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Ok, this is more or less "present sparse data having two foreign keys in a table, key1 in rows and key2 in columns". Common enough thing to do, I imagine, but with a wee twist.

In Django, I need to make a page with semester score for a group of students. It should look like this:

          Cryptography intro  |    Discrete Math     | ...
         Chkpt1 Chkpt2 Chkpt3 | Chkpt1 Chkpt2 Chkpt3 | ...
Alice      15     26    47    |   10     20     -    | ...
Bob        25     54    73    |   25     54     -    | ...  
Chuck      33     66    99    |   33     60     -    | ...     

Students in a group all take the same courses, and the school has defined 3 checkpoints during each semester when all instructors report the scores. Some columns may not be filled yet if the instructor has not yet turned in the scores (Chkpt3 in Discrete Math in the example above).

Model for a Grade references Student, Course, and Checkpoint. Checkpoint references Semester. Students reference Group.

Problem is how to pass data to the template. I get data from the DB with

reportgrades = Grade.objects.filter(student__group__id=group_id, 

Then I:

  1. go create nested dict gr[studid][courseid][chkptid] in a nested loop, fill it with dashes,
  2. loop over reportgrades to put values into this dict, overwriting dashes where grades exist,

    no_grade = u'—'
    grades = {}
    for student in students:
        grades[student.id] = {}
        for course in courses:
            grades[student.id][course.id] = {}
            for chkpt in checkpoints:
                grades[student.id][course.id][chkpt.id] = no_grade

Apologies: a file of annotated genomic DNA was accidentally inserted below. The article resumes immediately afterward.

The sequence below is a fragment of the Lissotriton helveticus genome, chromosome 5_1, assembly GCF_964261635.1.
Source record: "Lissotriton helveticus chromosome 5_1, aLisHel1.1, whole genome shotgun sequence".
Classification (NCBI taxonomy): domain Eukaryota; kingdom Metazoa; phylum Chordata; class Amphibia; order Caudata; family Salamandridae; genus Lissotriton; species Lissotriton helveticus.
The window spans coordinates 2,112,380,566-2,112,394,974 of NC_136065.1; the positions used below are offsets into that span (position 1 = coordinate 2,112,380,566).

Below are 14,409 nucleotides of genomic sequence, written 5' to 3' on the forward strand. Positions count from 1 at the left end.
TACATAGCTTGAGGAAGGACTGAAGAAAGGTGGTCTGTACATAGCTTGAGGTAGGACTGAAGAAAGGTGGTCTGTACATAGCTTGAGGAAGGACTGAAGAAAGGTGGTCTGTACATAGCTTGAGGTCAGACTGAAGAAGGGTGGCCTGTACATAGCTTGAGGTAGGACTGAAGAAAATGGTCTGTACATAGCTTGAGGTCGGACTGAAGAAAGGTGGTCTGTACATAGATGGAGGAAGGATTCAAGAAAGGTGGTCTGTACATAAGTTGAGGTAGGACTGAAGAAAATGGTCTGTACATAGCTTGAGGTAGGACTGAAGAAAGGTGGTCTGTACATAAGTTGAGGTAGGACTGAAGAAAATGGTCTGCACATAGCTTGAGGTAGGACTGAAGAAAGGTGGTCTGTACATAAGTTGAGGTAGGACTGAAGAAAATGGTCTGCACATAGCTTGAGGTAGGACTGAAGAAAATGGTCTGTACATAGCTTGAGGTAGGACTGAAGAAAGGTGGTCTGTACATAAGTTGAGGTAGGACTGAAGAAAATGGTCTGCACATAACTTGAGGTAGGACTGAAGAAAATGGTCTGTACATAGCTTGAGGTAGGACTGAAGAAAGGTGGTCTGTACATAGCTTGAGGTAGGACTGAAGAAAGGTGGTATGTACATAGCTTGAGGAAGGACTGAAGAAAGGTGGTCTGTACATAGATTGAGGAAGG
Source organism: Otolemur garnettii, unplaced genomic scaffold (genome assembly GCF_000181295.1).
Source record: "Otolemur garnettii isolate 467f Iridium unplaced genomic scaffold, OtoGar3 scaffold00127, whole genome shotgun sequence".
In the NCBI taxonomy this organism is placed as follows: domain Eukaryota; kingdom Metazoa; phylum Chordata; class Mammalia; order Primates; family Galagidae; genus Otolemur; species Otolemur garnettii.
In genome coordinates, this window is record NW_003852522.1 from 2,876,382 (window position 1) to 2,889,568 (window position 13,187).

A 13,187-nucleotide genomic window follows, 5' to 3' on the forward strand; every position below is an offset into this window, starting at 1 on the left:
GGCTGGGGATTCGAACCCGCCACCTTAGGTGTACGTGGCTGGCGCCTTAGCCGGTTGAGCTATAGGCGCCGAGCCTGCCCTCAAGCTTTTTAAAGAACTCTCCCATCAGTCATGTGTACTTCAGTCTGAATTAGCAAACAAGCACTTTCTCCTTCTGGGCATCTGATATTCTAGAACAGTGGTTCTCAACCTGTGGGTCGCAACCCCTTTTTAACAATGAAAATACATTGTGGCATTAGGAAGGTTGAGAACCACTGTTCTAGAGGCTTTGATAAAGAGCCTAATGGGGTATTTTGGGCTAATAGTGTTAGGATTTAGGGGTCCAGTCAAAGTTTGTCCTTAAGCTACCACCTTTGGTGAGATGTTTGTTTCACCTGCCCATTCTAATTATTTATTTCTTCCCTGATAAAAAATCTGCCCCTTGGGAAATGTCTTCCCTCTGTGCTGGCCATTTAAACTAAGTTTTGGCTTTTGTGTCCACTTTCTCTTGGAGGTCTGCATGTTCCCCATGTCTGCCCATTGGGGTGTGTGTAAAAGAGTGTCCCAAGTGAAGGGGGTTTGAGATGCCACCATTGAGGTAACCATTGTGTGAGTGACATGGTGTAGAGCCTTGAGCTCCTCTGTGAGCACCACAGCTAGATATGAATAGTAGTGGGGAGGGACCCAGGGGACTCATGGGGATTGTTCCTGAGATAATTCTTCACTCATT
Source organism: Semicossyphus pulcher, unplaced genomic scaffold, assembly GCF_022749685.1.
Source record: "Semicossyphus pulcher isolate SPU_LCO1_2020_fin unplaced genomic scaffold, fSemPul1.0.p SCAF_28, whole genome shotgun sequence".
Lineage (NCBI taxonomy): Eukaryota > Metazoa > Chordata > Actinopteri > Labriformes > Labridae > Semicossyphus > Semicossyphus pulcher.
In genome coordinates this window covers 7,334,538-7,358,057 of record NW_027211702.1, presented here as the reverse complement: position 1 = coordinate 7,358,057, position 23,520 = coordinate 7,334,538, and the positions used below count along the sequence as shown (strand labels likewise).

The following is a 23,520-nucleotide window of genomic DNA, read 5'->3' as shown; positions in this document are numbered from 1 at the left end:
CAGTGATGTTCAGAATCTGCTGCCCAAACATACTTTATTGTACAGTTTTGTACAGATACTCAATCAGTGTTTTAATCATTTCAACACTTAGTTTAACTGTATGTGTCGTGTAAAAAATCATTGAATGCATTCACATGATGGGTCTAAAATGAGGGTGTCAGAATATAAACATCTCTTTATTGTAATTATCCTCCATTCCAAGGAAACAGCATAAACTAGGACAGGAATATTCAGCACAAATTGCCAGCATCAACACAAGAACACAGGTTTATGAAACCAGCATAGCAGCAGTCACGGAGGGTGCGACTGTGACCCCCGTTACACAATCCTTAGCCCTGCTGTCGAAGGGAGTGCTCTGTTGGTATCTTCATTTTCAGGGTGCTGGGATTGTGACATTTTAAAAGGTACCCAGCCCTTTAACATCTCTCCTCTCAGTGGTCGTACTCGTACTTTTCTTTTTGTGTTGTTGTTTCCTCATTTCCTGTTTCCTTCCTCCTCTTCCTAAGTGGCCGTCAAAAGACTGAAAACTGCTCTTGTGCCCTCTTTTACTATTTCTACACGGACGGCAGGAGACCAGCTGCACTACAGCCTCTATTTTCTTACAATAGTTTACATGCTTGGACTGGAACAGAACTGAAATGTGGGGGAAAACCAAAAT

for g in reportgrades:
        grades[g.student.id][g.course.id][g.checkpoint.id] = g.points
  3. create custom template tag to extract these,

    def getitem ( item, param1 ):
        return item.get(param1)
  4. use this inside a 3-nested for in the template

    {% for s in students %}
        <td>{{ s }}</td>
        {% for c in courses %}
            {% for tp in test_periods %}
            <td>{{ grades| getitem:s.id | getitem:c.id | getitem:tp.id }}</td>
            {% endfor %}
        {% endfor %}
    {% endfor %}

That's an awful lot to do to get a simple table, is it not? I've considered a linear list of size 3 x NUM_STUDENTS x NUM_COURSES. Not very pretty, either. A better way?

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have the template data resemble the html structure. If you output a html table use a flat list, if you make an hierarchy with headers or lists use the nested form. –  RickyA Nov 30 '12 at 11:17

1 Answer 1

up vote 0 down vote accepted

Keep your template code as simple as possible, as RickyA suggests. Do complicated data transformations in your view instead.

Since you have headers on the tops and sides, I would store these in their own lists. Then I would store the actual data in a list of lists. So for instance, in your view code:

student = Student.objects.all()
context['classes'] = [class.name for class in Class.objects.all()]
context['checkPoints'] = range(1, 4)
context['data'] = ... 

(code to flatten checkpoints for each students in to flat list, 
then make list of these lists, don't forget to add the student 
name as the first item in each row)

And in your template, you do something like

{% for class in classes %}
<th colspan="3">{{ class }}</th>
{% endfor %}
<!-- something similar for checkpoints -->
{% for row in data %}
{% for item in row %}
{% if not forloop.counter0 %}
<th>{{ item }}</th>
{% else %}
<td>{{ item }}</td>
{% endif %}
{% endfor %}
{% endfor %}

I think that is valid Django template code. I've been using Jinja2 lately, so my apologizes if I threw in a feature that doesn't work, but it should be okay.

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